I love this surprise quote: “Tilling the soil is the equivalent of an earthquake, hurricane, tornado and forest fire occurring simultaneously to the world of soil organisms.” Which outspoken radical farming group made this proclamation? The USDA-NRCS! Taking care of the soil biology reduces the urge to compensate with chemistry. The less tillage, the better-off we can be. OM levels can rise quickly when tillage is reduced. Cover-cropping, adding compost and organic mulches are all ways to achieve this. The churning of tillage burns up OM. As Bryan O’Hara of Tobacco Road Farm, Connecticut, says, “Tillage is a nutrient flush from all the death you just wrought on the soil…Tillage doesn’t give nutrient balance, it gives you nutrient release.” More OM must be added every year just to maintain levels that were there before tilling.
Tarping is a rediscovered method that lets the soil digest the plant material without any tilling. This is especially useful when you have several weeks to spare after a harvest, but not enough time to grow a cover crop. The soil biology breaks down the residue, weed seeds germinate then die. The soil is left ready to replant.
After listing all the many benefits of no-till, Andrew explains the disadvantages. Weed control without cultivation is the main issue, especially perennial weeds. The slowness of mulched soil to warm in the spring is another. A third is that high OM can lead to more slugs. If you mulch with tree leaves, you might find squirrels and chipmunks rummaging for acorns. Grass creeps in from the edges. These problems are all addressed in the book.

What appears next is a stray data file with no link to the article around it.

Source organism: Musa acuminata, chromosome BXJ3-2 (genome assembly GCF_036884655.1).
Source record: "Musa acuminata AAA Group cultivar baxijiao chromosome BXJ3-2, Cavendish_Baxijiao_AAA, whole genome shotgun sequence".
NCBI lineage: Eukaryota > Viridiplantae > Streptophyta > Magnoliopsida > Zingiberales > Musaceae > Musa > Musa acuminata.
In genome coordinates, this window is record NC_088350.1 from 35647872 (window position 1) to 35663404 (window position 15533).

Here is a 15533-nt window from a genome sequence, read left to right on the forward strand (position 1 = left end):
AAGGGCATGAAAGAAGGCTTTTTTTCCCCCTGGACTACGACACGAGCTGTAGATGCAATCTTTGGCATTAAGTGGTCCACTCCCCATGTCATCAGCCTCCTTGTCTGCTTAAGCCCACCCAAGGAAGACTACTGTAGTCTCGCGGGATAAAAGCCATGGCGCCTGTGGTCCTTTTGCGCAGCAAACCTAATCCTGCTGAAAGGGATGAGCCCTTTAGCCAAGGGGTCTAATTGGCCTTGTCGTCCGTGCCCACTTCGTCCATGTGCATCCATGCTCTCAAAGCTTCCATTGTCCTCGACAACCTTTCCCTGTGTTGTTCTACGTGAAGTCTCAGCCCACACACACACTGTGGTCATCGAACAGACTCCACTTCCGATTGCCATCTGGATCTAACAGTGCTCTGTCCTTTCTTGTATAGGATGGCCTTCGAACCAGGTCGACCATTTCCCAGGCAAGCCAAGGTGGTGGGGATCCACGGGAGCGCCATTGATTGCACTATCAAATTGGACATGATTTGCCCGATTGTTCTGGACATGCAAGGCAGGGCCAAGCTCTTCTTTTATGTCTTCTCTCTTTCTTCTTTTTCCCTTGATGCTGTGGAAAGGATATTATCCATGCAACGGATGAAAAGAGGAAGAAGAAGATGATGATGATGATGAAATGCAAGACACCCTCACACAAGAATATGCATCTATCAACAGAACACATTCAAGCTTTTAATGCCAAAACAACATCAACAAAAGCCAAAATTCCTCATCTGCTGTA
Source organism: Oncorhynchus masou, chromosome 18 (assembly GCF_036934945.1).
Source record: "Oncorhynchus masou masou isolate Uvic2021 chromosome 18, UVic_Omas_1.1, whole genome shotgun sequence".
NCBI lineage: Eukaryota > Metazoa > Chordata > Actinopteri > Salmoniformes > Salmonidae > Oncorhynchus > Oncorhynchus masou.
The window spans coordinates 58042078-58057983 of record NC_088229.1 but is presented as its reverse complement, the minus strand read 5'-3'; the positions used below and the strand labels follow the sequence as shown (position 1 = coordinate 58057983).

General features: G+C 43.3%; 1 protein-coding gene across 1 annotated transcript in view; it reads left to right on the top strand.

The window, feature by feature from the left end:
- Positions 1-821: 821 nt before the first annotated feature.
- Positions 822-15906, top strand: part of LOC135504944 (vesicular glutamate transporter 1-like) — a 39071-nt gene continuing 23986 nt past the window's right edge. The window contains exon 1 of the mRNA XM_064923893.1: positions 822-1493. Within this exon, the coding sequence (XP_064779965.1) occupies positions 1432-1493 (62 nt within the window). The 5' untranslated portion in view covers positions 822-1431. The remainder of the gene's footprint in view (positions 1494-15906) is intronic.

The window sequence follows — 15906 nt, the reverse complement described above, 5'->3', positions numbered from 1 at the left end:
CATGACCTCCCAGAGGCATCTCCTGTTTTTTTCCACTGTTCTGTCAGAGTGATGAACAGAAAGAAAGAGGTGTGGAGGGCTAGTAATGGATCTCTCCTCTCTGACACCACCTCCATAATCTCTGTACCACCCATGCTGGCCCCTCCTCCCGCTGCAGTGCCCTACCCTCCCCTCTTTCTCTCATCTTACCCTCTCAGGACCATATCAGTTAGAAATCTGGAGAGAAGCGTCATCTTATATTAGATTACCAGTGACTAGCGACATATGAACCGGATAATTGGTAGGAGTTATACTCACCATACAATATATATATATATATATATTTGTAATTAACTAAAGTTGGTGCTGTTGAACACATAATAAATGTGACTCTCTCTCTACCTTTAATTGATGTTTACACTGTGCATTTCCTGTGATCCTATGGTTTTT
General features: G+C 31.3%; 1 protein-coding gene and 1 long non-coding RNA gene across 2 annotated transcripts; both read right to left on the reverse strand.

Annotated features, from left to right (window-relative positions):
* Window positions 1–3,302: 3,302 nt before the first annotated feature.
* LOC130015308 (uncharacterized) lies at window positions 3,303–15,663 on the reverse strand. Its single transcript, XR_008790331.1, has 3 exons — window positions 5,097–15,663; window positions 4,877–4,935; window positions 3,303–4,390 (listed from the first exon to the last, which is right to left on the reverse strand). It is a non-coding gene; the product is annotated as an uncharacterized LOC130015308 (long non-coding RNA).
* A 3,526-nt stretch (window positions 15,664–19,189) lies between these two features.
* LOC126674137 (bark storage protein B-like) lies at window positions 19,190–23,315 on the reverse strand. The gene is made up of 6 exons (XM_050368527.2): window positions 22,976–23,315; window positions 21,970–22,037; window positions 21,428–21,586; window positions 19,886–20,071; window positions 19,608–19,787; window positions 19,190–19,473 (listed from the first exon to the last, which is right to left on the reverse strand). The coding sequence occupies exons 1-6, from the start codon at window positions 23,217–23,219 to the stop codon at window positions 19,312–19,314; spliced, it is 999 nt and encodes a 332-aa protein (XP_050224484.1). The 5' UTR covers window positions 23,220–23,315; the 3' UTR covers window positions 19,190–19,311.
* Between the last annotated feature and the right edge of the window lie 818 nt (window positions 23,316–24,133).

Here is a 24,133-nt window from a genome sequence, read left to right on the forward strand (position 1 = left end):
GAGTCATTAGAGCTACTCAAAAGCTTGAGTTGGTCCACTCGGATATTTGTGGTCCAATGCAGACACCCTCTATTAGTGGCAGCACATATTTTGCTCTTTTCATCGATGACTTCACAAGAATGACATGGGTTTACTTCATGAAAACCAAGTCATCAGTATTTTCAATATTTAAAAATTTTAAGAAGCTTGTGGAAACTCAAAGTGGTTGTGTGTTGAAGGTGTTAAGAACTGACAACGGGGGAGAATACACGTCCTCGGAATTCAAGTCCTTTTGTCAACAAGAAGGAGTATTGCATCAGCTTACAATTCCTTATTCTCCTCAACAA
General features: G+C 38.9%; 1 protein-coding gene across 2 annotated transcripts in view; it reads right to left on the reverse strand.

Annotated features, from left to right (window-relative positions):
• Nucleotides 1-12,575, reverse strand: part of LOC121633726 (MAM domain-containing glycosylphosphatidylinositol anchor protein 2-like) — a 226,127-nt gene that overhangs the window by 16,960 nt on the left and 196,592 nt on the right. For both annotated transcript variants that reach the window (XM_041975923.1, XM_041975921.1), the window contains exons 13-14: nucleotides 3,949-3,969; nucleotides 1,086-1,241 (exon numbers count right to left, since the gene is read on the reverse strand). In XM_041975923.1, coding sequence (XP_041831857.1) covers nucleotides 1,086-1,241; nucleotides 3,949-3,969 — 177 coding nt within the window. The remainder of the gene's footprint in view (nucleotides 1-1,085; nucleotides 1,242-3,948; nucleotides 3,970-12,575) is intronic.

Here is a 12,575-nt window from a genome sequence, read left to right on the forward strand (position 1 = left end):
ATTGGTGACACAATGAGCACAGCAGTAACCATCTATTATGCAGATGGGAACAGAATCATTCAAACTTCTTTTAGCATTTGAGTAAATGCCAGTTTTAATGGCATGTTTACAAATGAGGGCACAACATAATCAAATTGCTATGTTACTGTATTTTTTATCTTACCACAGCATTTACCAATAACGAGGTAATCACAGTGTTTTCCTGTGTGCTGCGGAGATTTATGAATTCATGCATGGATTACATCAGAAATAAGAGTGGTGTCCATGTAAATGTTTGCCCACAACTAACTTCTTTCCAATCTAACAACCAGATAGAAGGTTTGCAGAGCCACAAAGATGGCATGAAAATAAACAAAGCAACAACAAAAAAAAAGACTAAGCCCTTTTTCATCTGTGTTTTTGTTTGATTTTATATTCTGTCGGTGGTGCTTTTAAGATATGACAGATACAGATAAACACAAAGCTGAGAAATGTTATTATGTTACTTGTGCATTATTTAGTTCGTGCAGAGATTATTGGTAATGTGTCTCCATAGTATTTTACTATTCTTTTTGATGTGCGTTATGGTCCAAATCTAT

The Overview of Organic No-Till Techniques is a summary of methods, biodegradable mulches and plastic sheet materials.
Biodegradable mulch grown in place is the method we used for many years for our large planting of paste tomatoes. We sowed winter rye, hairy vetch and Austrian winter peas in early September, following our spring broccoli and cabbage. At the beginning of May we mowed down the cover crop with our hay cutting machine and the next day dug holes and transplanted the tomatoes. We used a small shovel for our big transplants. Shawn Jadrnicek suggests using a stand-up bulb planter. The legumes provided all the nitrogen the crop needed, and the long-cut cover crop kept the weeds at bay for maybe 6 weeks. By then we had trellised the tomatoes and were able to unroll big round bales of spoiled hay between the rows. This dealt with the weeds for the rest of the season. One year in ten in our row crops rotation was no-till. We tried a few other applications of this method but generally they didn’t work as well. We were unable to direct-seed into cut mulch, for instance. Our watermelons didn’t like the cold soil, and we wanted watermelons in August, not October! To grow big enough cover crops for this to work, the food crop has to be planted no earlier than late April in central Virginia. Paste tomatoes worked well because we didn’t need an early harvest. Transplanted Halloween pumpkins and winter squash work. Fall cabbage and broccoli (on German millet and soybeans) can also work.
Bringing in biodegradable mulch (hay, straw, cardboard, paper, compost, tree leaves, wood chips, spent brewers’ grains) is the second method. The material needs to be spread thickly, usually 3″ (7.5 cm) or more and used appropriately (don’t switch plans and till in raw wood chips!). Straw can cost $750 per acre covered. A round bale covers about 200′ by 5′. We use hay bales or biodegradable plastic on annual crops, cardboard and wood chips around our fruit plantings. The existing weeds and crop residues will need to be removed first. Flaming works for small weeds, otherwise use one of the sheeting methods. Read the book to get the all-important details on how to be successful.